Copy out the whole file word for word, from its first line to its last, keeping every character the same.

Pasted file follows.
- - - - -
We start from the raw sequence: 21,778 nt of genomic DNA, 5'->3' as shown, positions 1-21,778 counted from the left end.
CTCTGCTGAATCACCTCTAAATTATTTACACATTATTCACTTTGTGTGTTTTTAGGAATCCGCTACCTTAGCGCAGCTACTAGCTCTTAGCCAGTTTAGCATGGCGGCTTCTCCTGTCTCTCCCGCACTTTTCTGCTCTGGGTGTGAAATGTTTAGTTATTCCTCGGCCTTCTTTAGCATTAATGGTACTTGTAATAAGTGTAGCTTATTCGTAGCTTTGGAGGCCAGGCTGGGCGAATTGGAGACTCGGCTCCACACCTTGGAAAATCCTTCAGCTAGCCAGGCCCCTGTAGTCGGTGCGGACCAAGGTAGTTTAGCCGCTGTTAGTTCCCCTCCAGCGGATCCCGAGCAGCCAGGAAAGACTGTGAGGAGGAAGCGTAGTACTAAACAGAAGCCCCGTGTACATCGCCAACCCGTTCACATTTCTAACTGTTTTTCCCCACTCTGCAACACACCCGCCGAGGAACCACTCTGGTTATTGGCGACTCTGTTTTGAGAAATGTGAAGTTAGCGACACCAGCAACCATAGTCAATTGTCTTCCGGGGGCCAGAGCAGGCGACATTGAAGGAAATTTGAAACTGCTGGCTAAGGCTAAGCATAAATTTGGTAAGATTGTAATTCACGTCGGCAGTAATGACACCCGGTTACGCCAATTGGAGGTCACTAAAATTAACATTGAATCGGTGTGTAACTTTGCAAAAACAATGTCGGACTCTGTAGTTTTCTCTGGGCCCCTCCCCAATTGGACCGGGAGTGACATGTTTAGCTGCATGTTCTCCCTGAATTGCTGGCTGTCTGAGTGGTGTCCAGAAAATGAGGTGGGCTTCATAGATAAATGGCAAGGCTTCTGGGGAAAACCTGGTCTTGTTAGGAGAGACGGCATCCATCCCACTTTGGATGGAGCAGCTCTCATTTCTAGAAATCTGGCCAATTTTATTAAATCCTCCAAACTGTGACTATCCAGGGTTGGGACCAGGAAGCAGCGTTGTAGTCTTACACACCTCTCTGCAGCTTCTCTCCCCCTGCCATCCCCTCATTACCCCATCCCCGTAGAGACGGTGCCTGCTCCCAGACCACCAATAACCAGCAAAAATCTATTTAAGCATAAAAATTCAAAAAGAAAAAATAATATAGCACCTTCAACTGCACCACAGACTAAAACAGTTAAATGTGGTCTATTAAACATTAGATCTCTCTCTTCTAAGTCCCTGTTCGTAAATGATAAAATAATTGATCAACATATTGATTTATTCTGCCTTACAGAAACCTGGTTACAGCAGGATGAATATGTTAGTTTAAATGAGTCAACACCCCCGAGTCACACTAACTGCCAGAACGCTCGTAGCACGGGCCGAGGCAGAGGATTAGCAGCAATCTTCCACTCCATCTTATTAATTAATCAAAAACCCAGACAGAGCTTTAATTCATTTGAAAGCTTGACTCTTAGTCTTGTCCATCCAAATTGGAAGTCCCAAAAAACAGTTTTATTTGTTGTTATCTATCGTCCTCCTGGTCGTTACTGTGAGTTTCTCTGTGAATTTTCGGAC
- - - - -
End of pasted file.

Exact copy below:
We start from the raw sequence: 21,778 nt of genomic DNA, 5'->3' as shown, positions 1-21,778 counted from the left end.
CTCTGCTGAATCACCTCTAAATTATTTACACATTATTCACTTTGTGTGTTTTTAGGAATCCGCTACCTTAGCGCAGCTACTAGCTCTTAGCCAGTTTAGCATGGCGGCTTCTCCTGTCTCTCCCGCACTTTTCTGCTCTGGGTGTGAAATGTTTAGTTATTCCTCGGCCTTCTTTAGCATTAATGGTACTTGTAATAAGTGTAGCTTATTCGTAGCTTTGGAGGCCAGGCTGGGCGAATTGGAGACTCGGCTCCACACCTTGGAAAATCCTTCAGCTAGCCAGGCCCCTGTAGTCGGTGCGGACCAAGGTAGTTTAGCCGCTGTTAGTTCCCCTCCAGCGGATCCCGAGCAGCCAGGAAAGACTGTGAGGAGGAAGCGTAGTACTAAACAGAAGCCCCGTGTACATCGCCAACCCGTTCACATTTCTAACTGTTTTTCCCCACTCTGCAACACACCCGCCGAGGAACCACTCTGGTTATTGGCGACTCTGTTTTGAGAAATGTGAAGTTAGCGACACCAGCAACCATAGTCAATTGTCTTCCGGGGGCCAGAGCAGGCGACATTGAAGGAAATTTGAAACTGCTGGCTAAGGCTAAGCATAAATTTGGTAAGATTGTAATTCACGTCGGCAGTAATGACACCCGGTTACGCCAATTGGAGGTCACTAAAATTAACATTGAATCGGTGTGTAACTTTGCAAAAACAATGTCGGACTCTGTAGTTTTCTCTGGGCCCCTCCCCAATTGGACCGGGAGTGACATGTTTAGCTGCATGTTCTCCCTGAATTGCTGGCTGTCTGAGTGGTGTCCAGAAAATGAGGTGGGCTTCATAGATAAATGGCAAGGCTTCTGGGGAAAACCTGGTCTTGTTAGGAGAGACGGCATCCATCCCACTTTGGATGGAGCAGCTCTCATTTCTAGAAATCTGGCCAATTTTATTAAATCCTCCAAACTGTGACTATCCAGGGTTGGGACCAGGAAGCAGCGTTGTAGTCTTACACACCTCTCTGCAGCTTCTCTCCCCCTGCCATCCCCTCATTACCCCATCCCCGTAGAGACGGTGCCTGCTCCCAGACCACCAATAACCAGCAAAAATCTATTTAAGCATAAAAATTCAAAAAGAAAAAATAATATAGCACCTTCAACTGCACCACAGACTAAAACAGTTAAATGTGGTCTATTAAACATTAGATCTCTCTCTTCTAAGTCCCTGTTCGTAAATGATAAAATAATTGATCAACATATTGATTTATTCTGCCTTACAGAAACCTGGTTACAGCAGGATGAATATGTTAGTTTAAATGAGTCAACACCCCCGAGTCACACTAACTGCCAGAACGCTCGTAGCACGGGCCGAGGCAGAGGATTAGCAGCAATCTTCCACTCCATCTTATTAATTAATCAAAAACCCAGACAGAGCTTTAATTCATTTGAAAGCTTGACTCTTAGTCTTGTCCATCCAAATTGGAAGTCCCAAAAAACAGTTTTATTTGTTGTTATCTATCGTCCTCCTGGTCGTTACTGTGAGTTTCTCTGTGAATTTTCGGAC